R&D efforts. So there is still a substantial need for research. Even if adding carbons
(e.g., C/Si composite, C/Sn composite) enables improvement, cycling stability
remains insufficient. Lithium titanate and titanium oxide are promising as anode
active materials for improving cycling stability and meet extraordinarily high power
and safety requirements. However, the specific capacity of these materials is very
low and the potential vs. lithium is very high (Fig. 5.1).
The electrochemical characteristics of these materials play an important role. In
addition, good processability (rheology characteristics, adhesion on metal foils,
etc.) is a must during electrode production. Fig. 5.1 provides an overview of the
specific capacity and the potential for the most important anode materials .
The following sections will provide information on the different anode materials.
5.2Production and structure of amorphous
carbons and graphite
Amorphous carbon (hard and soft carbons) and graphite both occur naturally, and
synthetic synthesis of both is possible. A typical representative of naturally occurring amorphous carbon is anthracite. Naturally occurring graphite is called natural
graphite. The largest natural graphite deposits are in Asia, mainly in China, but also
in India and North Korea. In the Western hemisphere, natural graphite is mainly
mined in Brazil and Canada. It is assumed that ca. 70 to 80 % of all natural graphite
is deposited in China. For this reason, the European Union Raw Materials Initiative
included natural graphite in its list of 14 critical raw materials in 2010. Natural
graphite needs to be separated from the lode matter to make it utilizable for battery
applications. It also needs to be purified chemically, thermally, and/or both.
The starting materials for synthesized amorphous carbon and graphite are usually
byproducts of the coal and petroleum industry. In the latter, the most common ma
terials are petroleum coke and resins with a high content of aromatic compounds,
e.g., phenolic resins. In the coal industry, coal tar pitch and high-isotropic coke are
the most important raw materials. The starting materials are carbonized or calcined
at low temperatures (800 °C to 1,200 °C). The first product is amorphous carbon. If
the carbonized starting material (e.g., furan resin or phenolic resin) remains amorphous during the subsequent heat treatment up to 3,000 °C, it is called hard or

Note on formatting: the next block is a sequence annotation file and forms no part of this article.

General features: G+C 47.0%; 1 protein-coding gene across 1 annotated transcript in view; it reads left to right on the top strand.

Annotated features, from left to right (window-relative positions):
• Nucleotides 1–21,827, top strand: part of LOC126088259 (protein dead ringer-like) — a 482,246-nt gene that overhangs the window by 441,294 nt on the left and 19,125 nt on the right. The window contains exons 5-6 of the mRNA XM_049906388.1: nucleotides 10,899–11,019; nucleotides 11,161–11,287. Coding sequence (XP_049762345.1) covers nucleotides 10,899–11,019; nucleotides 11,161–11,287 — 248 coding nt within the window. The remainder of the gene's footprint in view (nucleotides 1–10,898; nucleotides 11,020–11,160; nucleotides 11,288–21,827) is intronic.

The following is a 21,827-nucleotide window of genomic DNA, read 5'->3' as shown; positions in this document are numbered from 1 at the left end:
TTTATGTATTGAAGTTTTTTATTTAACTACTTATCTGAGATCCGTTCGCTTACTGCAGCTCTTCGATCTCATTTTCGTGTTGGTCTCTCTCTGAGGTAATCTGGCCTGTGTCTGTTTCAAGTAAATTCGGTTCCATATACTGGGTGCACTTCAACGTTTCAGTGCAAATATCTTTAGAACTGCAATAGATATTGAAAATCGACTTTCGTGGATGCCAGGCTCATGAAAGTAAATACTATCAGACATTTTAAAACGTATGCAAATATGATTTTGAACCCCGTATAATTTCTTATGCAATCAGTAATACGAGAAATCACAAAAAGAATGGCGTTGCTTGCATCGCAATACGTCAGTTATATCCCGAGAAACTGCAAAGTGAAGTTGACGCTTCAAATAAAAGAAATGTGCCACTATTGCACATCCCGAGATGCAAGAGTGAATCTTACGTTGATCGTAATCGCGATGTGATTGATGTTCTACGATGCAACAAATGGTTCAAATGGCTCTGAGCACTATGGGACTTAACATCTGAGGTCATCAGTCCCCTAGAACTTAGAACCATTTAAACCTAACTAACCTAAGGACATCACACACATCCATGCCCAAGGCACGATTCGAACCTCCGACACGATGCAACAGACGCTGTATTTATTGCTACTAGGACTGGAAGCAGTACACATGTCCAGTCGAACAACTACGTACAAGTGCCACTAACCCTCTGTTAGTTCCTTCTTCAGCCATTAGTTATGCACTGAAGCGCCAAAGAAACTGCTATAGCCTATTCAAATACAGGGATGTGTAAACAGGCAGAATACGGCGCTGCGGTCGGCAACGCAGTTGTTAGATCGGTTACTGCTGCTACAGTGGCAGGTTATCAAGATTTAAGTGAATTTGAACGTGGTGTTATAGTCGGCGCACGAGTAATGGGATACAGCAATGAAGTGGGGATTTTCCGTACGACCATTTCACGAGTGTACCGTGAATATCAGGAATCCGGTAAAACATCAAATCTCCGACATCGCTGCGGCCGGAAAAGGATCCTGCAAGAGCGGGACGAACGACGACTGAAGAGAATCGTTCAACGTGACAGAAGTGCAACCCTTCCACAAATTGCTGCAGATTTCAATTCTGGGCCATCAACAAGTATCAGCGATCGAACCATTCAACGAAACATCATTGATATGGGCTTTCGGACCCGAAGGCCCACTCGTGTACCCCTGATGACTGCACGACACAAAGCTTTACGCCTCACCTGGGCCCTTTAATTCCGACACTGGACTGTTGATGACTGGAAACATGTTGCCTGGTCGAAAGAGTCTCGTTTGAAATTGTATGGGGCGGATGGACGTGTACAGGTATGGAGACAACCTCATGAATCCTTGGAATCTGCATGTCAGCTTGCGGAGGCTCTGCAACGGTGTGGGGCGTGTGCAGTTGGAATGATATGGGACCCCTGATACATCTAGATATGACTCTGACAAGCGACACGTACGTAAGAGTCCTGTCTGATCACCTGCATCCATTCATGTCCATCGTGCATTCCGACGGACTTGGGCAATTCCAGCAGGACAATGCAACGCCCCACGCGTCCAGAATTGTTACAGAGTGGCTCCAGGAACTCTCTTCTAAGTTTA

non-graphitizable carbon. If the carbonized starting material (e.g., coke or pitch)
transforms into graphite above 2,500 °C, it is called soft or graphitizable carbon.
Fig. 5.2 provides an overview of the typical production process of synthetic
graphite. The main raw materials are calcined coke as solid material and coal tar
pitch as binder. The solid materials are preprocessed (ground, sieved, screened, and
classified). The material is then mixed with molten, liquid binder pitch to produce
C. Wurm et al.
Fig. 5.2 Schematic diagram of synthetic graphite production
a plasticized “green” mass, which subsequently is shaped by extrusion or compression molding, for example.
The solidified green body is then fired at 800 °C to 1,200 °C in the absence
of oxygen. The pitch carbonizes, creating amorphous carbon as binder phase. To
transform amorphous carbon into synthetic graphite, the body is introduced into the
so-called packing material and treated at > 2,500 °C. Contemporary graphitization
technologies date back to Acheson or Castner [12, 13] and were invented at the
end of the 19th century. The typical amount of electricity needed to produce 1 kg
graphite in the Acheson furnace is 3 to 4 kWh and the required time in the furnace is
around three weeks. The high temperatures cause the contamination to escape from
the graphite, and the typical graphite layer structure develops (Figs. 5.3a and b).
Graphite is one of the best-known carbon allotropes. It is made of parallelly stacked graphene layers. Graphene is a hexagonal lattice of sp2-hybridized
carbon atoms. The widespread hexagonal form of graphite has the stack sequence
ABABAB (Fig. 5.3b). The distance between the graphene layers is 0.3354 nm.
The rhombohedral graphite modification with the stack sequence ABCABC is of
lesser importance; its percentage can reach 20 % during forming processes such
as graphite grinding. It is possible to reduce this rhombohedral ratio again with
a high-temperature treatment . The crystallographic density of both graphite
forms is 2.26 g/cm3.
Many times, additional finishing processes are employed depending on the application to use graphite optimally as an active material (Fig. 5.4). The final particle
size and shape are modified after graphite grinding (Fig. 5.4a). This ensures that the
specific surface area is as small and the surface morphology as smooth as possible